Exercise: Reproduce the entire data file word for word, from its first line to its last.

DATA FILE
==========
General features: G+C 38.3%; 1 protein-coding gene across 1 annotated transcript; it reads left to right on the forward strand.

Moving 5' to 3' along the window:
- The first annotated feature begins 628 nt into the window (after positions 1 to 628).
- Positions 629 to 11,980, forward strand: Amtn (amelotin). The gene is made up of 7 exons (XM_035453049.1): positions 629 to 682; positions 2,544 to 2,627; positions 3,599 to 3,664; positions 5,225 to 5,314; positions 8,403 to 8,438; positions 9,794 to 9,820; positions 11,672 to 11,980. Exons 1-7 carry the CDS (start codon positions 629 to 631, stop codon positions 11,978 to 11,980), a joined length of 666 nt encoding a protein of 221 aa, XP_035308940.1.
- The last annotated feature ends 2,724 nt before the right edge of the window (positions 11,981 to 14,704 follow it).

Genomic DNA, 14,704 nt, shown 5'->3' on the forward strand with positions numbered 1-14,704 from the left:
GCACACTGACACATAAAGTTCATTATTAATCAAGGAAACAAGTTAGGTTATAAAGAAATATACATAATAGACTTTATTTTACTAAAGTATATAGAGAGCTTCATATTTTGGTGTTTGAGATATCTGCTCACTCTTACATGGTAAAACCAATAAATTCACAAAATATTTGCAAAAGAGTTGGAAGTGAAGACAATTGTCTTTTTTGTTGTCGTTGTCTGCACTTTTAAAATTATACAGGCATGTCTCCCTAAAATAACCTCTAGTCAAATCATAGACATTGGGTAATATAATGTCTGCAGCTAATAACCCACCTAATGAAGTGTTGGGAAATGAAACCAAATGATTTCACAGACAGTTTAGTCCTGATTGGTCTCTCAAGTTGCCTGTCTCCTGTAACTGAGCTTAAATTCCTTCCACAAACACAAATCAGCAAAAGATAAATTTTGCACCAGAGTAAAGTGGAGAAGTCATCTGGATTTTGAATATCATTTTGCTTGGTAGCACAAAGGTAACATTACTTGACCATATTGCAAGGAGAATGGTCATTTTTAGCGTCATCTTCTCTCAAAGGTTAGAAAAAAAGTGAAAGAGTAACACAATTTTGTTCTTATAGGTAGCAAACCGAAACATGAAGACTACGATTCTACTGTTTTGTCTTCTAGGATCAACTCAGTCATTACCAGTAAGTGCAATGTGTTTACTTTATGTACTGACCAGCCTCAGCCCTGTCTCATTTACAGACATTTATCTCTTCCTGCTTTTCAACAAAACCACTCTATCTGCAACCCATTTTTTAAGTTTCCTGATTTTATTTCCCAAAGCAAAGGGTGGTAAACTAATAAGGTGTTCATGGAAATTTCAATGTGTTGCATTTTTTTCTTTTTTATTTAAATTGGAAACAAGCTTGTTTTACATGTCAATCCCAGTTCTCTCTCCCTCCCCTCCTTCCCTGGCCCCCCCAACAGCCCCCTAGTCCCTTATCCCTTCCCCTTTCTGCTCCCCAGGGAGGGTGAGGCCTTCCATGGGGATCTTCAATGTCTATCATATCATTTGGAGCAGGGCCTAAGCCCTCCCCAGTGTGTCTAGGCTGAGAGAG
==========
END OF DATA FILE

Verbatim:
General features: G+C 38.3%; 1 protein-coding gene across 1 annotated transcript; it reads left to right on the forward strand.

Moving 5' to 3' along the window:
- The first annotated feature begins 628 nt into the window (after positions 1 to 628).
- Positions 629 to 11,980, forward strand: Amtn (amelotin). The gene is made up of 7 exons (XM_035453049.1): positions 629 to 682; positions 2,544 to 2,627; positions 3,599 to 3,664; positions 5,225 to 5,314; positions 8,403 to 8,438; positions 9,794 to 9,820; positions 11,672 to 11,980. Exons 1-7 carry the CDS (start codon positions 629 to 631, stop codon positions 11,978 to 11,980), a joined length of 666 nt encoding a protein of 221 aa, XP_035308940.1.
- The last annotated feature ends 2,724 nt before the right edge of the window (positions 11,981 to 14,704 follow it).

Genomic DNA, 14,704 nt, shown 5'->3' on the forward strand with positions numbered 1-14,704 from the left:
GCACACTGACACATAAAGTTCATTATTAATCAAGGAAACAAGTTAGGTTATAAAGAAATATACATAATAGACTTTATTTTACTAAAGTATATAGAGAGCTTCATATTTTGGTGTTTGAGATATCTGCTCACTCTTACATGGTAAAACCAATAAATTCACAAAATATTTGCAAAAGAGTTGGAAGTGAAGACAATTGTCTTTTTTGTTGTCGTTGTCTGCACTTTTAAAATTATACAGGCATGTCTCCCTAAAATAACCTCTAGTCAAATCATAGACATTGGGTAATATAATGTCTGCAGCTAATAACCCACCTAATGAAGTGTTGGGAAATGAAACCAAATGATTTCACAGACAGTTTAGTCCTGATTGGTCTCTCAAGTTGCCTGTCTCCTGTAACTGAGCTTAAATTCCTTCCACAAACACAAATCAGCAAAAGATAAATTTTGCACCAGAGTAAAGTGGAGAAGTCATCTGGATTTTGAATATCATTTTGCTTGGTAGCACAAAGGTAACATTACTTGACCATATTGCAAGGAGAATGGTCATTTTTAGCGTCATCTTCTCTCAAAGGTTAGAAAAAAAGTGAAAGAGTAACACAATTTTGTTCTTATAGGTAGCAAACCGAAACATGAAGACTACGATTCTACTGTTTTGTCTTCTAGGATCAACTCAGTCATTACCAGTAAGTGCAATGTGTTTACTTTATGTACTGACCAGCCTCAGCCCTGTCTCATTTACAGACATTTATCTCTTCCTGCTTTTCAACAAAACCACTCTATCTGCAACCCATTTTTTAAGTTTCCTGATTTTATTTCCCAAAGCAAAGGGTGGTAAACTAATAAGGTGTTCATGGAAATTTCAATGTGTTGCATTTTTTTCTTTTTTATTTAAATTGGAAACAAGCTTGTTTTACATGTCAATCCCAGTTCTCTCTCCCTCCCCTCCTTCCCTGGCCCCCCCAACAGCCCCCTAGTCCCTTATCCCTTCCCCTTTCTGCTCCCCAGGGAGGGTGAGGCCTTCCATGGGGATCTTCAATGTCTATCATATCATTTGGAGCAGGGCCTAAGCCCTCCCCAGTGTGTCTAGGCTGAGAGAG